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Tag: scabiosa

January Hardy Annual Flowers and Hoophouse Update – Cut Flower Farm

January Hardy Annual Flowers and Hoophouse Update – Cut Flower Farm

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The Beginning of the Winter Sowing Season

The Beginning of the Winter Sowing Season

It’s that time again – time to start thinking about winter sowing! Hooray! I’m so excited! In the past, I’ve only winter sowed using milk jugs and other containers. Last year, I ended up with well over 200 bottles sitting in the backyard – it […]

February Week 4 Update – Germination Celebration, lol.

February Week 4 Update – Germination Celebration, lol.

Hi Lovelies,

The week 4 update is a little early, but I probably won’t have internet access for the next few days – so I wanted to get these posted now! All of the seedlings below have been planted using the winter sowing method in milk jugs. Let me know if you’ve got any questions, much love!

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RANUNCULUS! Buds are forming everywhere! I’m so excited!
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I literally just threw the wheat seeds on top of some soil – we’ll see how it goes. Lazy gardener is back in the house, obviously.
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I’m not very good at only putting one seed per cell, either. This is candytuft. Listen, some people are perfectionists and some people aren’t. Who wants to guess which one I am? Lol.
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Scabiosa, yay!
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The Kale is on its way!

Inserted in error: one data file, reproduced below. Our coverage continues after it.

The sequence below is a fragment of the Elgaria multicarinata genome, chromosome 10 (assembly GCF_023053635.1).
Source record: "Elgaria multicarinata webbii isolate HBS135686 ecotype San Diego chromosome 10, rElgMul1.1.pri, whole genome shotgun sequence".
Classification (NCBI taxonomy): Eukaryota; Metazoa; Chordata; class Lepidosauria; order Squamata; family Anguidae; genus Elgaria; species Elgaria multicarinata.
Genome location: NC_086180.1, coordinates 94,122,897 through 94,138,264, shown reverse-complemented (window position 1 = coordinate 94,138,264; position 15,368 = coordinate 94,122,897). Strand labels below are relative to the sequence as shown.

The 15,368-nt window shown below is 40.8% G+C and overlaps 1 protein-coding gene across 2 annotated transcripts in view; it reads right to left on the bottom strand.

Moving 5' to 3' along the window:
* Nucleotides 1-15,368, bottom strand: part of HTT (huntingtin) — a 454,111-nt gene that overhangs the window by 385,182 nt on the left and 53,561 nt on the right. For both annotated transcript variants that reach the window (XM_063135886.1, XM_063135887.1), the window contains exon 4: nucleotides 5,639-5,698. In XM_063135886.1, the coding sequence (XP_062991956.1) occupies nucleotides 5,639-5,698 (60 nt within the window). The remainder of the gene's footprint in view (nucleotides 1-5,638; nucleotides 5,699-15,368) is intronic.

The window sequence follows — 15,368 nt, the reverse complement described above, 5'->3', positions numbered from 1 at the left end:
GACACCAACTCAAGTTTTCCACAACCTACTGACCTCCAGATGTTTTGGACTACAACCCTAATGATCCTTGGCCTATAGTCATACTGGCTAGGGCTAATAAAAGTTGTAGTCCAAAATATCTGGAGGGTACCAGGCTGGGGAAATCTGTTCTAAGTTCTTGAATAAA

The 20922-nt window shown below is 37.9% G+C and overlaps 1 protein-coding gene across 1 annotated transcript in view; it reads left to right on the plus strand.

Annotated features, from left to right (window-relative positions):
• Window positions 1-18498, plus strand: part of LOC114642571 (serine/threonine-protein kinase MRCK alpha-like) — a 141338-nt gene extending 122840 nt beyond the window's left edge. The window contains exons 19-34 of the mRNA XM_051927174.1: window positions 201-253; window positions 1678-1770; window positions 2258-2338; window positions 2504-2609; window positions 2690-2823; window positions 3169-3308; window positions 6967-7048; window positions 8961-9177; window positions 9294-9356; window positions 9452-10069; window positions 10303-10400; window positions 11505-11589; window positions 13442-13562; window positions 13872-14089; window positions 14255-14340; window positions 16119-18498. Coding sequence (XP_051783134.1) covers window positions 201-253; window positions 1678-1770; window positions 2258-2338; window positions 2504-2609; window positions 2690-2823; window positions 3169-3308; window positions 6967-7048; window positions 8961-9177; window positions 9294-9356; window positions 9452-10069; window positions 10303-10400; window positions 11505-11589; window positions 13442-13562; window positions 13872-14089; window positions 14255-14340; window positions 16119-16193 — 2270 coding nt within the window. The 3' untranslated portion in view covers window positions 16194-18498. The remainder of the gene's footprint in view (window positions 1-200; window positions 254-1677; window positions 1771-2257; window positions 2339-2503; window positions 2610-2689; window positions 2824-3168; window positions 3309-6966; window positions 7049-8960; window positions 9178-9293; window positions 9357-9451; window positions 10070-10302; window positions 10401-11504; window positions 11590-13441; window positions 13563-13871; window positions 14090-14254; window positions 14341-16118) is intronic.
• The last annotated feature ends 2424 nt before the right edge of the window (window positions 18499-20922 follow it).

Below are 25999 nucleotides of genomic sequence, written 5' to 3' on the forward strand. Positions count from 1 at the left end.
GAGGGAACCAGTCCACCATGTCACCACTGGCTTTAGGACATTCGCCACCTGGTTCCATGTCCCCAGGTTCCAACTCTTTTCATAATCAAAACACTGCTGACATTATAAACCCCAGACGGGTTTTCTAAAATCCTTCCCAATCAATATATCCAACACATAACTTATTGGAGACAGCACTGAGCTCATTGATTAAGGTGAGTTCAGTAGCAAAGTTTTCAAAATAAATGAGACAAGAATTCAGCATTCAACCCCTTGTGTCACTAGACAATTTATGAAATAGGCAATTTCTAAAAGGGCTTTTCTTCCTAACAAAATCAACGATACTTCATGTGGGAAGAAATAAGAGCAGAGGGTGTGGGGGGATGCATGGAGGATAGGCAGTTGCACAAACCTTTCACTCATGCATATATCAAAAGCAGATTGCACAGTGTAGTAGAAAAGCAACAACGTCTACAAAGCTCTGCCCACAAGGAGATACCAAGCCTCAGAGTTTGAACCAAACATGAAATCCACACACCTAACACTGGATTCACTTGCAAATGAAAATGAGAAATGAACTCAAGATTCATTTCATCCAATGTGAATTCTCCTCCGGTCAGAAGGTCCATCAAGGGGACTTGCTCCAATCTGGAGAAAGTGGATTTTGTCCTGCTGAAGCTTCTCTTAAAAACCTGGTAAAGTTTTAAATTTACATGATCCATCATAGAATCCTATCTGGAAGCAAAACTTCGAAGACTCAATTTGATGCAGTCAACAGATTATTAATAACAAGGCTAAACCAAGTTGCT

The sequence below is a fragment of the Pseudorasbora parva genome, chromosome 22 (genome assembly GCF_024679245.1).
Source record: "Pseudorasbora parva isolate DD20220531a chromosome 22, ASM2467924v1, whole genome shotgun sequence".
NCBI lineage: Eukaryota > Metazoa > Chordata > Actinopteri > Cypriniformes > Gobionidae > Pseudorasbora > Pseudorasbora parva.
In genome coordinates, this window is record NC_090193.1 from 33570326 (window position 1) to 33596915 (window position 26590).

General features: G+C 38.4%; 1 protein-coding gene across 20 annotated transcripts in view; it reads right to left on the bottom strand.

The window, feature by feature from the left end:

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Scented Stocks looking strong and getting their first true leaves! Hooray!
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Sweet Annie with some true leaves!
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Strawflower getting true leaves! Yaaasss!!!
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Welcome to the party, Godetia!
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The wind has totally whipped the Quinoa around a little too much, but they’re doing pretty well nonetheless.
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Potomac Snapdragon Mix getting bigger.
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New Caramel Cherry Phlox adapting to life with the lid off their container.
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A couple big ole’ Cerinthe.
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Tricolor Salvia with their true leaves! So excited!
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Generic Tall Snapdragons getting bigger.
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Rudbeckia Triloba finally making an appearance.
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Dusty Miller is popping up, too!